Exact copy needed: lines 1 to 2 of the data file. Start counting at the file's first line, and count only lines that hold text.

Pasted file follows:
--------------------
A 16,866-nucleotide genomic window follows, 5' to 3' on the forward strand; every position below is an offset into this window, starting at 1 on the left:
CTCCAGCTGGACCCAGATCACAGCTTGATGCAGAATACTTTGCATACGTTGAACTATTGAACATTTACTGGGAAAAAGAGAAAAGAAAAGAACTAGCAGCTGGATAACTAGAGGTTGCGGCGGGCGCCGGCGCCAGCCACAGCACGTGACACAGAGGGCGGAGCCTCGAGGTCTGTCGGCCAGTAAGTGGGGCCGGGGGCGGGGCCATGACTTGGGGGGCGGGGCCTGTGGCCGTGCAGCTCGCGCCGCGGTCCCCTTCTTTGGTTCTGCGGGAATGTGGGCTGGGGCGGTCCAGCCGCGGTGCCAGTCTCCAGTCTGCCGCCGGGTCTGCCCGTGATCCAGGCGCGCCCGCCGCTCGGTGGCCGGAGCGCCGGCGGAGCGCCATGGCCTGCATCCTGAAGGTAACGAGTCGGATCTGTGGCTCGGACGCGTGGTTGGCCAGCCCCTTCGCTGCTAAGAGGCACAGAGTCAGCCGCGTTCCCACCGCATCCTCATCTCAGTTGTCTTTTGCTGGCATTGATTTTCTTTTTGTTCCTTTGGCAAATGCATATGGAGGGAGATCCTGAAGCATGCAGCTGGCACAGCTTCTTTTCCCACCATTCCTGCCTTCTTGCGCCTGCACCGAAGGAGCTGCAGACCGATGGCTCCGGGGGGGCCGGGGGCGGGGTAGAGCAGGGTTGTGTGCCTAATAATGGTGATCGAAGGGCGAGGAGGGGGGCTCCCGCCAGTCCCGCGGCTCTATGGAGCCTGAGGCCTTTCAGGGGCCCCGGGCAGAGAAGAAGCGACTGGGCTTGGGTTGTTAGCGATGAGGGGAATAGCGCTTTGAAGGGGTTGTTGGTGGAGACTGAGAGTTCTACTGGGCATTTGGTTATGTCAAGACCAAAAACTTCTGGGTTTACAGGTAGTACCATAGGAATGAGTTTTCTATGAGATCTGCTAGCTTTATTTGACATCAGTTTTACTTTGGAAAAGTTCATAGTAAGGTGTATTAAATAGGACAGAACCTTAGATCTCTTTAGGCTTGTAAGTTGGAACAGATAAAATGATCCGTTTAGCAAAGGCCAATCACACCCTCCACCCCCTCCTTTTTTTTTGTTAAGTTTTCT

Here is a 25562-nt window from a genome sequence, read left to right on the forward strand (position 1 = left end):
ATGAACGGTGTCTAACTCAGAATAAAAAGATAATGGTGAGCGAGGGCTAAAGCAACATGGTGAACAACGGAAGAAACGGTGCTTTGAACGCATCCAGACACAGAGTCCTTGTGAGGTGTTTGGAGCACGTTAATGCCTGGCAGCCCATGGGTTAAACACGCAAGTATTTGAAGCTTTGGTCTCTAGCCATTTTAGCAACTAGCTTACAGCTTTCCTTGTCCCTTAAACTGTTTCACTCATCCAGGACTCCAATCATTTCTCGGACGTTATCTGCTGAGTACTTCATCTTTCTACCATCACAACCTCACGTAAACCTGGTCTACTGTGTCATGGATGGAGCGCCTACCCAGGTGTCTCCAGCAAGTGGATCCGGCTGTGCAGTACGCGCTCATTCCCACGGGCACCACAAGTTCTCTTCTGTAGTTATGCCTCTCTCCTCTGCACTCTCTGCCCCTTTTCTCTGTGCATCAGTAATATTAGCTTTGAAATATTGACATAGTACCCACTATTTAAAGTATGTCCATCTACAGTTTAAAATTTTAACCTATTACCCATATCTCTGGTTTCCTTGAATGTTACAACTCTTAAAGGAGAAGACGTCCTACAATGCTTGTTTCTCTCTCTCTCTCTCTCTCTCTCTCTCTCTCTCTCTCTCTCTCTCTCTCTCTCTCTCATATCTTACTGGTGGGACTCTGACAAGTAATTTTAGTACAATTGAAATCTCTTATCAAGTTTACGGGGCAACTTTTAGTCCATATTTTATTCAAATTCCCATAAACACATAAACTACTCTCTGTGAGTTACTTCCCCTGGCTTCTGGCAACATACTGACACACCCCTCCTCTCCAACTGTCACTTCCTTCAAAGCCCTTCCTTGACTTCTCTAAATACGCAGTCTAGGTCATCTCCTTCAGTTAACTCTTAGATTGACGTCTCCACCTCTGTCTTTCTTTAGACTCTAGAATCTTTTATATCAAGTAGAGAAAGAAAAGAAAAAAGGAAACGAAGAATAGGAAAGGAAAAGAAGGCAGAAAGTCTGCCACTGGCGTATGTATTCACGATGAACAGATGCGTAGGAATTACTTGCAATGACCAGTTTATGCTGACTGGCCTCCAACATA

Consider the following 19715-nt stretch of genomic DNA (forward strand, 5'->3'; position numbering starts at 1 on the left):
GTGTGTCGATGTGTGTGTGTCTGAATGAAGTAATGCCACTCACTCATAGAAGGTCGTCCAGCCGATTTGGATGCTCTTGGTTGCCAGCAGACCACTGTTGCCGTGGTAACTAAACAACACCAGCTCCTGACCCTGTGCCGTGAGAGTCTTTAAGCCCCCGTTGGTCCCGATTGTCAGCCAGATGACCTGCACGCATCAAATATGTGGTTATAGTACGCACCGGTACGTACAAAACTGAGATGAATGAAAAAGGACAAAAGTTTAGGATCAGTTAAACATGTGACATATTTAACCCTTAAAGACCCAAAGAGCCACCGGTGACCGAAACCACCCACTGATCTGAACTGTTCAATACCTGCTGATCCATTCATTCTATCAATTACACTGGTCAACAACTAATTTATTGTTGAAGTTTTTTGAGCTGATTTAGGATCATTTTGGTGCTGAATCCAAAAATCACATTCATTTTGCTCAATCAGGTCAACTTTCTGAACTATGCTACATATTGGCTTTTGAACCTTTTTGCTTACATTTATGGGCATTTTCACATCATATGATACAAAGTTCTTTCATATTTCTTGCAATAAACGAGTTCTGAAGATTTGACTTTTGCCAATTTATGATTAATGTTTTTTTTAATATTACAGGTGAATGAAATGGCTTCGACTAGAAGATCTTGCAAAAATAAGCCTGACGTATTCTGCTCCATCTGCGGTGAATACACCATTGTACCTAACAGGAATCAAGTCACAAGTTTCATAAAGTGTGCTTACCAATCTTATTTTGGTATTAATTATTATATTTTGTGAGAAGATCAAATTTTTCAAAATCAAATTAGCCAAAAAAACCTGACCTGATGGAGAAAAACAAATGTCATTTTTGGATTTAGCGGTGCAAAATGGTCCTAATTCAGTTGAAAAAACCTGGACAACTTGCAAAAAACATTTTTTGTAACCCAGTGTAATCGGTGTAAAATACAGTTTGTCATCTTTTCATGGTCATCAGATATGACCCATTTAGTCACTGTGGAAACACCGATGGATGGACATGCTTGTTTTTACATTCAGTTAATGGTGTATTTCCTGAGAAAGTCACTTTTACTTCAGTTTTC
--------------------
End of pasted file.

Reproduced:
A 16,866-nucleotide genomic window follows, 5' to 3' on the forward strand; every position below is an offset into this window, starting at 1 on the left:
CTCCAGCTGGACCCAGATCACAGCTTGATGCAGAATACTTTGCATACGTTGAACTATTGAACATTTACTGGGAAAAAGAGAAAAGAAAAGAACTAGCAGCTGGATAACTAGAGGTTGCGGCGGGCGCCGGCGCCAGCCACAGCACGTGACACAGAGGGCGGAGCCTCGAGGTCTGTCGGCCAGTAAGTGGGGCCGGGGGCGGGGCCATGACTTGGGGGGCGGGGCCTGTGGCCGTGCAGCTCGCGCCGCGGTCCCCTTCTTTGGTTCTGCGGGAATGTGGGCTGGGGCGGTCCAGCCGCGGTGCCAGTCTCCAGTCTGCCGCCGGGTCTGCCCGTGATCCAGGCGCGCCCGCCGCTCGGTGGCCGGAGCGCCGGCGGAGCGCCATGGCCTGCATCCTGAAGGTAACGAGTCGGATCTGTGGCTCGGACGCGTGGTTGGCCAGCCCCTTCGCTGCTAAGAGGCACAGAGTCAGCCGCGTTCCCACCGCATCCTCATCTCAGTTGTCTTTTGCTGGCATTGATTTTCTTTTTGTTCCTTTGGCAAATGCATATGGAGGGAGATCCTGAAGCATGCAGCTGGCACAGCTTCTTTTCCCACCATTCCTGCCTTCTTGCGCCTGCACCGAAGGAGCTGCAGACCGATGGCTCCGGGGGGGCCGGGGGCGGGGTAGAGCAGGGTTGTGTGCCTAATAATGGTGATCGAAGGGCGAGGAGGGGGGCTCCCGCCAGTCCCGCGGCTCTATGGAGCCTGAGGCCTTTCAGGGGCCCCGGGCAGAGAAGAAGCGACTGGGCTTGGGTTGTTAGCGATGAGGGGAATAGCGCTTTGAAGGGGTTGTTGGTGGAGACTGAGAGTTCTACTGGGCATTTGGTTATGTCAAGACCAAAAACTTCTGGGTTTACAGGTAGTACCATAGGAATGAGTTTTCTATGAGATCTGCTAGCTTTATTTGACATCAGTTTTACTTTGGAAAAGTTCATAGTAAGGTGTATTAAATAGGACAGAACCTTAGATCTCTTTAGGCTTGTAAGTTGGAACAGATAAAATGATCCGTTTAGCAAAGGCCAATCACACCCTCCACCCCCTCCTTTTTTTTTGTTAAGTTTTCT